Every once in a while, I come across something that I find almost impossible to believe. Somebody sends me a document or a link to an article, and I am stunned.
I have just learned of an official study in the Los Angeles school district that says that, by 2020, the school district is going to be in a fiscal crisis of monumental proportions. Already, Chicago’s schools are also facing this.
Here is what a November report by the Independent Financial Review Panel reveals:
If the District desires to continue as a growing concern beyond [Fiscal Year] 2019-20, capable of improving the lives of students and their families, then a combination of difficult, substantial and immediate decisions will be required. Failure to do so could lead to the insolvency of the LAUSD, and the loss of local governance authority that comes from state takeover.
Exactly what is going wrong? Just about everything.
There is a declining enrollment in the public schools. The primary reasons are these. First, there is a declining birth rate within the city schools’ jurisdiction. Second, there is an exodus into charter schools.
Tax money pays for the charter schools, but the charter schools have considerable independence from the unions and from the school board. Parents exercise more control over the charter schools than they do over the regular public schools. The charter schools are funded by taxes, but they don’t have to take any student who comes in the door. They can be selective. So, they keep out the hoodlums. Parents who want their children educated in an environment in which the hoodlums are kept out enroll their kids in the charter schools.
This has always been why the labor unions and the school districts have hated the charter schools. They say the charter schools “skim off the cream.” They are correct. The theory of democracy dies whenever a parent says, “I want my kids in a good school filled with students who want to learn.” Public school teachers don’t want competition. But the public in Los Angeles is getting its collective way, and the exodus is massive. Something in the range of 100,000 students are now in the charter schools instead of the public schools. This is enormous. I had no idea that it was on this scale.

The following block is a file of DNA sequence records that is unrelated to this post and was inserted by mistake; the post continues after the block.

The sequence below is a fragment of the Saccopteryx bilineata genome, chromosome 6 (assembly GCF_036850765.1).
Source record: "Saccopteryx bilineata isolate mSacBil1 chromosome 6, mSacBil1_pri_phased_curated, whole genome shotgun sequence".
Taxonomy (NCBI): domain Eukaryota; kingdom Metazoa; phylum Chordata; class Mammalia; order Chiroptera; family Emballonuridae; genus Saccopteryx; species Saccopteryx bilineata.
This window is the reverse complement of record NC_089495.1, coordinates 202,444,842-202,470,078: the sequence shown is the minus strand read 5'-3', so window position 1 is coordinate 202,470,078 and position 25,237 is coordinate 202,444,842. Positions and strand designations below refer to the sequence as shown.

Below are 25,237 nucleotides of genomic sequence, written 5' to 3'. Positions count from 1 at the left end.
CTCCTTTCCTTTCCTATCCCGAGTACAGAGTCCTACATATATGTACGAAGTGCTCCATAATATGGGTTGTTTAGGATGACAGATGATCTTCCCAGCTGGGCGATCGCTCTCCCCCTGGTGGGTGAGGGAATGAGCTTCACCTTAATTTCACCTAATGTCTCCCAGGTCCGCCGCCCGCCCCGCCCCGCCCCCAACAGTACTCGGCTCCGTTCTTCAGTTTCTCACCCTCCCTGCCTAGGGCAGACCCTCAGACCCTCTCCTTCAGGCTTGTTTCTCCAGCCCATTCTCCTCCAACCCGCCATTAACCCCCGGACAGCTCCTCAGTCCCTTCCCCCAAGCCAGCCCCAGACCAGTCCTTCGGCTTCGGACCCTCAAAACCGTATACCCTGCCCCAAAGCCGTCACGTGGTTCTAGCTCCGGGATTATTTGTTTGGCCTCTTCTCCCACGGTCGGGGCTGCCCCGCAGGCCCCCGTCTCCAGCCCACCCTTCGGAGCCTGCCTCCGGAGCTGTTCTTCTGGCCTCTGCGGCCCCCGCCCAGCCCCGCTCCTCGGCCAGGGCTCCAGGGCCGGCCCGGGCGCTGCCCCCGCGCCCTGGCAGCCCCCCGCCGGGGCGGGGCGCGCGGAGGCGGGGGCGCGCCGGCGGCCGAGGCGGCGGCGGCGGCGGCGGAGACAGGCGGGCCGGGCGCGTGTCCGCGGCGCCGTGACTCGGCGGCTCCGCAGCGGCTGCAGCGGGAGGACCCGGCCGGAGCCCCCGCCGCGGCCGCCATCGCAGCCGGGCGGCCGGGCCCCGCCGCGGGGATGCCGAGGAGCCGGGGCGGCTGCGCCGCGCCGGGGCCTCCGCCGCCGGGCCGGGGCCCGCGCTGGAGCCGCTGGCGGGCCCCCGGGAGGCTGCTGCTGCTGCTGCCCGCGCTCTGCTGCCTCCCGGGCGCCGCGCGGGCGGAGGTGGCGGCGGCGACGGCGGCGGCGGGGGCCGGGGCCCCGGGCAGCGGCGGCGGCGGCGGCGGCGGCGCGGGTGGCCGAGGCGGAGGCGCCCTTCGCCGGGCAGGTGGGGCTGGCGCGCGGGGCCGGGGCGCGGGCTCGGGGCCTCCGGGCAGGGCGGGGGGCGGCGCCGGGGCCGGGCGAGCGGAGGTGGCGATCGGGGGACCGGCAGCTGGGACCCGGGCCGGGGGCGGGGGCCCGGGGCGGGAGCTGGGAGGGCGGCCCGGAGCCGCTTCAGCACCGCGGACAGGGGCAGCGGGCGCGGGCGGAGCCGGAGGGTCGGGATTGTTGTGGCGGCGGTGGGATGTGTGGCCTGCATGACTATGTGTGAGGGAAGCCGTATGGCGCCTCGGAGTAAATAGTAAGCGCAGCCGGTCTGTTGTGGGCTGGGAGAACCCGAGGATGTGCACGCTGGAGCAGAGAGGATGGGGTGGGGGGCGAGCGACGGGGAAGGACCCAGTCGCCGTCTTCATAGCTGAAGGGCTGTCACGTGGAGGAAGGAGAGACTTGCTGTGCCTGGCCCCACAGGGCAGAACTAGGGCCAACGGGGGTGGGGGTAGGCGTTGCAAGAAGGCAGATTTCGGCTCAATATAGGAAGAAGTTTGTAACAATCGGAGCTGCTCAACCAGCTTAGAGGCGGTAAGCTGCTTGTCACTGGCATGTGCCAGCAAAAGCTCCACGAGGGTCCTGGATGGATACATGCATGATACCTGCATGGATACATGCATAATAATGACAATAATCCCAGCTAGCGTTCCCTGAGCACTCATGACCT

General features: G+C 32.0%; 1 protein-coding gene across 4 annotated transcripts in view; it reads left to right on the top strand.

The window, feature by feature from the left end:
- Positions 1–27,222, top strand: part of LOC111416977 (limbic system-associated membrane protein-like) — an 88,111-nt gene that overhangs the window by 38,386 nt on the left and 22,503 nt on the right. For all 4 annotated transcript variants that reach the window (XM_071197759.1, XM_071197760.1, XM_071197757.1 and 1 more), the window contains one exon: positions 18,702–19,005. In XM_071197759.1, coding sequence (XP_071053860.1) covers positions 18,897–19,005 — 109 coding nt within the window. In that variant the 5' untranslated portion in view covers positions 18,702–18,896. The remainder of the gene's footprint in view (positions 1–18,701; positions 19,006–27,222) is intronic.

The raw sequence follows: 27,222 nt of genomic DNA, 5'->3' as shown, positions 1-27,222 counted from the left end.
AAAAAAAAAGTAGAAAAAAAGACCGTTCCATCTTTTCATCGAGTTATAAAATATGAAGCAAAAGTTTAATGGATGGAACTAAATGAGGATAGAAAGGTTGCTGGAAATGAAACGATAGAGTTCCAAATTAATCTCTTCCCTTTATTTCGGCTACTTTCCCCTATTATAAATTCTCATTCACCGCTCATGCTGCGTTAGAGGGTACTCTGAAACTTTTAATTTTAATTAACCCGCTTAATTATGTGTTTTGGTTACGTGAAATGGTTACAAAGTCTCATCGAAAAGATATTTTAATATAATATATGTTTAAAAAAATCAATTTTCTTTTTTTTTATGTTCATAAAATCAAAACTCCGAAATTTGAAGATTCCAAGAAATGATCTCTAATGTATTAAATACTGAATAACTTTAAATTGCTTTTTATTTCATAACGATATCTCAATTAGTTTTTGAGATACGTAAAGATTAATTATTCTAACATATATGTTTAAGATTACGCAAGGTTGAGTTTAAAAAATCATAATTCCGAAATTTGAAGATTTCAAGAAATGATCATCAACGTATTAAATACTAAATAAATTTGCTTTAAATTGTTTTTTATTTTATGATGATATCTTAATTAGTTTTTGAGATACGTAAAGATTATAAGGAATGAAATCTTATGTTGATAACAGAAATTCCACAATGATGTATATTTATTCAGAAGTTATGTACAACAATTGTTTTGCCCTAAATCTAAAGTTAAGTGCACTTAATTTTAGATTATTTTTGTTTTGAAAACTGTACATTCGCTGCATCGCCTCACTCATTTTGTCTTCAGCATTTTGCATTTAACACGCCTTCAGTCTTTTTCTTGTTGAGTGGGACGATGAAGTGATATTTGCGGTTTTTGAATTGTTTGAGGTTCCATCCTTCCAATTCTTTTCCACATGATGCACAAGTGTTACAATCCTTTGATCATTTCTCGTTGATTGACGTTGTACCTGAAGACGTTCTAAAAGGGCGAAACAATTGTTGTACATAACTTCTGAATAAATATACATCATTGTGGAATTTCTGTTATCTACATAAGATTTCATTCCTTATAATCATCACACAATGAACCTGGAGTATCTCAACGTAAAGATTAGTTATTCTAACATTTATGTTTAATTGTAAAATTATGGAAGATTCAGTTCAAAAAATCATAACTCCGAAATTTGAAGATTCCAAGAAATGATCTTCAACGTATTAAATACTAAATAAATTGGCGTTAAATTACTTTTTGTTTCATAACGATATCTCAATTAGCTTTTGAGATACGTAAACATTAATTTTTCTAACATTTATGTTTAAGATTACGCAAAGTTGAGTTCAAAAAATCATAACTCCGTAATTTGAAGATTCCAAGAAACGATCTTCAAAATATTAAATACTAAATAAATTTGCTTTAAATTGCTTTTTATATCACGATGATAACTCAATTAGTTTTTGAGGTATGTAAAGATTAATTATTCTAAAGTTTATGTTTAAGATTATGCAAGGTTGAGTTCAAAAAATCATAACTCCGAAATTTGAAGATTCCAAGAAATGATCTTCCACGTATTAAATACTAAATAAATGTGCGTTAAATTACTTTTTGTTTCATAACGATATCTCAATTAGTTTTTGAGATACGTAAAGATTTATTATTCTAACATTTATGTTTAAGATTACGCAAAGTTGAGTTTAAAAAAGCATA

Furthermore, there are about 17% fewer students inside Los Angeles County today, compared to the number in the year 2000. This is a demographic problem, and the school district cannot do anything about it.
But the spending hasn’t stopped. The students have left the school district, but costs do not go down. Over half of the teachers and administrators in the school district make $75,000 a year or more. The union members are happy, but the school district is going to go bust within five years.
The local school district is paid by the state of California for the number of enrolled students. Declining enrollments have cut the state’s subsidy to the school district by $100 million a year. That is not chump change. But the school district doesn’t adjust. It doesn’t cut salaries. It doesn’t fire teachers. It doesn’t fire administrators. It just keeps rolling along. But in this case, Old Man River is going to go over the falls.
What we’re seeing is simply unprecedented in American history. Los Angeles and Chicago will have to start shutting down schools. Detroit has already done this. There is no hope for the Detroit school system. It just keeps getting worse. Large cities are losing the most important single tool of political control that they have: control over the education of the next generation. This centralized control is now disintegrating.
I want to report on another astounding statistic. Again, I find it almost impossible to believe.
The federal government, every five or six years, surveys the number of homeschool students in the United States. In the latest report, which was released in 2011, the number was under 1.8 million. This had crept up, but it was obviously quite small. The government doesn’t have to worry about this.
Then I got to thinking about the Khan Academy. In recent months, it has stated that it has 26 million enrolled students. This is in 190 countries. So, I went to Alexa.com to see what percentage of the site’s traffic is from the United States. It is approximately 50%. Inside the United States, the site is ranked number 522. This is incredibly high.
I realize that some of their students are in public school settings. But I don’t think many of them are. A few selected schools use the Khan Academy. I am convinced the overwhelming majority of these enrolled students are homeschoolers.
If there are over 26 million enrolled students, and half of these students are in the United States, we are talking about 13 million students. Add these to the two million students who are in the conventional homeschool programs. This gets to 15 million students. There are approximately 80,000,000 students enrolled in K-12 programs in the United States. This means that the homeschool population has moved from under 3% of students in 2010 to over 18%.
(For the rest of my article, click the link.)